I’m a huge fan of the Seinfeld TV show. Despite being in middle school when the show first aired, as I began to understand the world with a bit more cynism and farce as I entered high school, Seinfeld came to be the lens through which I perceived the world of hypocrisy, people behaving poorly, and observational comedy. There was a particular episode during the last season, in which one of the main characters, Frank Costanza, had been diagnosed with having high blood pressure. In an attempt to relieve himself of stress, he is advised to repeat the calming mantra “serenity now” when he feels his stress level rising. In true comedic fashion, whenever Frank begins to feel stressed during the episodes he yells, “SERENITY NOW!” at the top of his lungs, completely negating the calming effects that a peaceful mantra might have, and providing plenty of laughs during the episode.
I often wonder how many people use a calming mantra effectively, and being someone who is far too hyper-aware of media, I’m always drawn to those calming music kiosks you see at many big box retailers like Target. I decided to produce a 10 minute video of calming music and scenery that might actually have some sort of beneficial nature when viewed, and then create a ds106 video assignment out of it. You can watch the video below, or see it on Youtube by following this link.
The nature scenes in the video are very repetitious, which is by choice. I was hoping to produce a variant of the 10 minute “Insane Edition” Youtube challenge, in which a small piece of audio or video is repeated for ridiculous effect, and then copy and pasted for a total of 10 minutes. Many of these videos are nothing more than the same 3 or 4 seconds of video in a constant 10 minute long repetitive loop, making it a challenge to sit through. Since I didn’t feel that the idea of providing serenity would be met with the same structure, I took three video clips that I gathered this last weekend at the Kalamazoo Nature Center, and cut them down to about 52 seconds each. I then repeated those same 3 clips to create the sense of circular passage of time, rather than linear.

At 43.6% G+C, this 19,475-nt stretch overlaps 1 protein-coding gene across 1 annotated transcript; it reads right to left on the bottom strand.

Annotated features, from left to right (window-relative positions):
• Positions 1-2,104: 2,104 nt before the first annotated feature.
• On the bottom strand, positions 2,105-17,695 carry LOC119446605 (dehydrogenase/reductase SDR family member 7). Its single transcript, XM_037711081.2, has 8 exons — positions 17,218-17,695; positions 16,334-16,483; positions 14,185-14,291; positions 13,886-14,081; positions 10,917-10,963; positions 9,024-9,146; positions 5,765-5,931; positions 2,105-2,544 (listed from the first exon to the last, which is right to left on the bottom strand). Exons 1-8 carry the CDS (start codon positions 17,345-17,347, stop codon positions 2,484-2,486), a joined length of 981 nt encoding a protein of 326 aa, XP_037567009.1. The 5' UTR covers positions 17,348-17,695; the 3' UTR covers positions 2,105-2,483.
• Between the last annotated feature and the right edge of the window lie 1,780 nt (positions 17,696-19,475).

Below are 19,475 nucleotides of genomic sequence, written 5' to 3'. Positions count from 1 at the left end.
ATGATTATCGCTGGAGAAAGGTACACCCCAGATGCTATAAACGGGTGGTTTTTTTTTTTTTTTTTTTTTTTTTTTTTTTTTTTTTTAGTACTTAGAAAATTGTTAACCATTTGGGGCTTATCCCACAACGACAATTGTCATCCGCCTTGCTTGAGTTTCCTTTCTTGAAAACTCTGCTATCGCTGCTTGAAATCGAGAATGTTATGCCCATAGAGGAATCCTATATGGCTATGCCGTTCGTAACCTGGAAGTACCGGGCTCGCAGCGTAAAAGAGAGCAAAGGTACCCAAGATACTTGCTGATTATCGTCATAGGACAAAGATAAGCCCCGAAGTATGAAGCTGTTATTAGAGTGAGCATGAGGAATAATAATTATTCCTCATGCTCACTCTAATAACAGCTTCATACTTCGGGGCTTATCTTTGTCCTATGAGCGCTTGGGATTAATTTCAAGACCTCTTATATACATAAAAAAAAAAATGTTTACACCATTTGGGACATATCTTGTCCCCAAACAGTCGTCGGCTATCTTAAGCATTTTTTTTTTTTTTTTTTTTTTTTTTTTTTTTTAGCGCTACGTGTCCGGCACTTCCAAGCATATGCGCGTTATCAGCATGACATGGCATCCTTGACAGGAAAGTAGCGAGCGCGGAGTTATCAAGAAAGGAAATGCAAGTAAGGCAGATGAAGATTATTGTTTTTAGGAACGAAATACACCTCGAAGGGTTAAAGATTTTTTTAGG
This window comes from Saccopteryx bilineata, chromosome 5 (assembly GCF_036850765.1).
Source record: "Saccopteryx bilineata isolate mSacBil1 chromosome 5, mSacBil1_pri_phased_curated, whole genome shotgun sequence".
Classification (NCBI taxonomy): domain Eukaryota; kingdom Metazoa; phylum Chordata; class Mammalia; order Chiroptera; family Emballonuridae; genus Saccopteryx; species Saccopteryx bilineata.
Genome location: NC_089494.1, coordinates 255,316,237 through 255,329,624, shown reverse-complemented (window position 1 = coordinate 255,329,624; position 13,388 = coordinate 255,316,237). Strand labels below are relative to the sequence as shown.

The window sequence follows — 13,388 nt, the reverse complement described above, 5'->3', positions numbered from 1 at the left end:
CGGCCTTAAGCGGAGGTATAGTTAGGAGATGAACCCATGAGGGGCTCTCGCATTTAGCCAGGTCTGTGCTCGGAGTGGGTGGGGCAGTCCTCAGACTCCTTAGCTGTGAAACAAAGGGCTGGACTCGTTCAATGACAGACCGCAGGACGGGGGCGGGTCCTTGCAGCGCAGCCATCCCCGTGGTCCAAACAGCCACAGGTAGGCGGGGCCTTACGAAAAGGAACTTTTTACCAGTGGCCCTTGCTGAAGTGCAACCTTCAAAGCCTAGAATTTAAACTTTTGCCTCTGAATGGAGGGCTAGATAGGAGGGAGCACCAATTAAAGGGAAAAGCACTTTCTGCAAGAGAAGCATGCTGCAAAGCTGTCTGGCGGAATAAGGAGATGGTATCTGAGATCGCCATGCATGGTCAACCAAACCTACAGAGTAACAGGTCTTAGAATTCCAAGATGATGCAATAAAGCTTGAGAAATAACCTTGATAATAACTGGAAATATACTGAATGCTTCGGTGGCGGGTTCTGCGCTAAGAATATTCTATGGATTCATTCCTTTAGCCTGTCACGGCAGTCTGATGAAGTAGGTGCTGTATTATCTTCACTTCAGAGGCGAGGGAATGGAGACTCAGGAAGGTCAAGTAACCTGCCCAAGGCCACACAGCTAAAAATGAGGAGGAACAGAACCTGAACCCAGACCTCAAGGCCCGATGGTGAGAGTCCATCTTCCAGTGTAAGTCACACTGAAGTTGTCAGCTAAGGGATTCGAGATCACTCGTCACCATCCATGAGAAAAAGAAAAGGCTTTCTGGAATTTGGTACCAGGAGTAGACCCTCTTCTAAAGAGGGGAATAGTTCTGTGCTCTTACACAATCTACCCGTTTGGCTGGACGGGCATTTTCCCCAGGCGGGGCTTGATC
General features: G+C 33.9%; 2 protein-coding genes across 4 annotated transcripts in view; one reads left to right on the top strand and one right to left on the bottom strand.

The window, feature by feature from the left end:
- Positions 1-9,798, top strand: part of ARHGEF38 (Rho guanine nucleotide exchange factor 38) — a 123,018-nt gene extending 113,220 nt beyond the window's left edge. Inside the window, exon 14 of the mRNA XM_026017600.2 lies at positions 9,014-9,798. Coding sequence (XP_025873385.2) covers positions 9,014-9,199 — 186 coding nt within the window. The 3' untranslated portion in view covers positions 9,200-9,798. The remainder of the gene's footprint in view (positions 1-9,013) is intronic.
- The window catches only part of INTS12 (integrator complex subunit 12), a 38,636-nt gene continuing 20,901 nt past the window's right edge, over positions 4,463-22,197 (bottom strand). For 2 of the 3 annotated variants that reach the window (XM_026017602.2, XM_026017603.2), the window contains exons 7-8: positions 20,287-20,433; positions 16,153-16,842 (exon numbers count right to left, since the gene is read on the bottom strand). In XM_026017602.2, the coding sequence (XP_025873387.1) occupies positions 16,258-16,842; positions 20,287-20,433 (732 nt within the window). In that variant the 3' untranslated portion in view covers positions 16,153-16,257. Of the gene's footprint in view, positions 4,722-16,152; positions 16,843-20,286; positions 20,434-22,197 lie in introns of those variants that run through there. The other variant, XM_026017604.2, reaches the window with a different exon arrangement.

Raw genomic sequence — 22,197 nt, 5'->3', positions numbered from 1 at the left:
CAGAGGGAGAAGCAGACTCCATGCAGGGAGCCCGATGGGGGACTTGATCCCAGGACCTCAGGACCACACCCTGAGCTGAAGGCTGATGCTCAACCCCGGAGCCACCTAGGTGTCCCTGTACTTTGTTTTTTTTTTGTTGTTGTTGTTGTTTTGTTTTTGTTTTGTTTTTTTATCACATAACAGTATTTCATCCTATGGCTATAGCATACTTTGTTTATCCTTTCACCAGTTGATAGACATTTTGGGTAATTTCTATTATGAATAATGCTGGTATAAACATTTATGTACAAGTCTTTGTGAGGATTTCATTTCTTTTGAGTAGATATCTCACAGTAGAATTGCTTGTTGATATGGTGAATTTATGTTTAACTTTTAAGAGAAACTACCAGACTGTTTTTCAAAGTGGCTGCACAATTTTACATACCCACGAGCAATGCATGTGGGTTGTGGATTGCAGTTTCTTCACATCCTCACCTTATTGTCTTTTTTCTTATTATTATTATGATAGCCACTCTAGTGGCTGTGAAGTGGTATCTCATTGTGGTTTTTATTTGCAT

I then went hunting over at Soundcloud for a 10 minute piece of ambient music that someone had shared with a creative commons license for resuse, and I found this wonderful gem of a tune by “Psyeck” titled “Elements of Nature“.
The music is very serene, and the imagery coupled with it actually produced a rather calming effect for me. I’ll admit, it’s very simplistic, and in hindsight, I would have gathered more video clips for this, as I didn’t want to rely on “off the shelf” stock footage. I wanted the video to all be mine, reflecting places that I found serene.
So why in the world am I sharing this then? Well for starters, I’m a HUGE fan of using imagery, video, and music to affect the mood of my classroom. I kept several playlists of different music to help coordinate and frame the different periods and activities throughout the day in my class. Peaceful quiet music for reading or independent work time, Classical music for taking tests, and high energy music for group work or bell time. This video would be something I could have used at the end of a long week, or a way to get students to try and “clear” their minds before doing some reflection.
HOWEVER, pushing aside all of those touchy, hippie-like sentiments, an assignment like this might give a teacher an excellent window into their student’s lives. Ask them what calms them, what brings them to their center, and makes them feel safe. Maslow contested that if learners don’t feel comfortable and secure, then higher-order learning objectives would be very difficult to achieve, and asking your students to create something personal like this could help to establish the professional bond that teachers have with learners. It wouldn’t require much class time, and even if you did have students put this project together in class, it would be an amazing way to assess how well they understood emotion and persuasive storytelling through video and other media, a skill that is rapidly becoming necessary in an increasingly digital world.